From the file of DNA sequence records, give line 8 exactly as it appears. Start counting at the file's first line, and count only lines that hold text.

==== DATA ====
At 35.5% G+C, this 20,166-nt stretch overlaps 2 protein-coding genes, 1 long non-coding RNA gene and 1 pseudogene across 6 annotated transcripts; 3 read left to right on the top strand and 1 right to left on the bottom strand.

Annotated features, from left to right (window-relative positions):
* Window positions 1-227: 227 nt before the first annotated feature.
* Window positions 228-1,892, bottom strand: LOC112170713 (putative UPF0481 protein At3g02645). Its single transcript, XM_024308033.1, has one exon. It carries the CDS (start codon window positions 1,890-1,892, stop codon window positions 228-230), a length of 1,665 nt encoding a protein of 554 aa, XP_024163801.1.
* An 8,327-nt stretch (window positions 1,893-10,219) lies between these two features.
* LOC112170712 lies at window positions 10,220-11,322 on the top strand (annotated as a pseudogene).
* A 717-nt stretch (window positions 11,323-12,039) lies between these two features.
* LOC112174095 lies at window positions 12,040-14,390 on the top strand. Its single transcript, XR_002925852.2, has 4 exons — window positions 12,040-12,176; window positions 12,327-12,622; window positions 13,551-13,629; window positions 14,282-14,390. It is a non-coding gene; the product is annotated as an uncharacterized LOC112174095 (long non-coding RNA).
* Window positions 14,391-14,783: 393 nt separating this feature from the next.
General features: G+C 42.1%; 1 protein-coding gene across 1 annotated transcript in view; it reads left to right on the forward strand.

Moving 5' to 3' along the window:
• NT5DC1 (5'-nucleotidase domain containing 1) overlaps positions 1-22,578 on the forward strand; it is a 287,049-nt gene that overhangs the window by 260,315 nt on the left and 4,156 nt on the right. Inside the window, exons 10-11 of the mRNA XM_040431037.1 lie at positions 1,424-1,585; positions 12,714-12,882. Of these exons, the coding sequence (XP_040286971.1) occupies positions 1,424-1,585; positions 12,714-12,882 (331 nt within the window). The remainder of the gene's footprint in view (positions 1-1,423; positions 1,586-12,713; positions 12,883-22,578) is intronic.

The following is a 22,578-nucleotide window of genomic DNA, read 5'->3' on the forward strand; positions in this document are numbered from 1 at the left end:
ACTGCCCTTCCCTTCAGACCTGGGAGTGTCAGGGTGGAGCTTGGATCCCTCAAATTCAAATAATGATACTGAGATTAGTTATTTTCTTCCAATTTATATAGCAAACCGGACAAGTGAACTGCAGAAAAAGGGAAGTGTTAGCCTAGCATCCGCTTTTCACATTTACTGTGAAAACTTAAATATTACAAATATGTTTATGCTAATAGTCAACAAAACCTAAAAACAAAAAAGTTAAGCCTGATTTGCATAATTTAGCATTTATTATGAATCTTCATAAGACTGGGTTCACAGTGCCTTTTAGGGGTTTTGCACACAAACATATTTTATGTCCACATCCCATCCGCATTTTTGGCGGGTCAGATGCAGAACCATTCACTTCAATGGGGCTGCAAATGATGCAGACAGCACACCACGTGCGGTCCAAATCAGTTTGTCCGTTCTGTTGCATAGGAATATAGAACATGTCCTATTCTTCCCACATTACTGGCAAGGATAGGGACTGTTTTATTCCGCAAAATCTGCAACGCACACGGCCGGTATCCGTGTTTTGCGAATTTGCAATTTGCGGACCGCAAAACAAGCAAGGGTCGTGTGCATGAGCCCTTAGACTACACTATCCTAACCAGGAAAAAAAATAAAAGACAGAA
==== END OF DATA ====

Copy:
* LOC112174095 lies at window positions 12,040-14,390 on the top strand. Its single transcript, XR_002925852.2, has 4 exons — window positions 12,040-12,176; window positions 12,327-12,622; window positions 13,551-13,629; window positions 14,282-14,390. It is a non-coding gene; the product is annotated as an uncharacterized LOC112174095 (long non-coding RNA).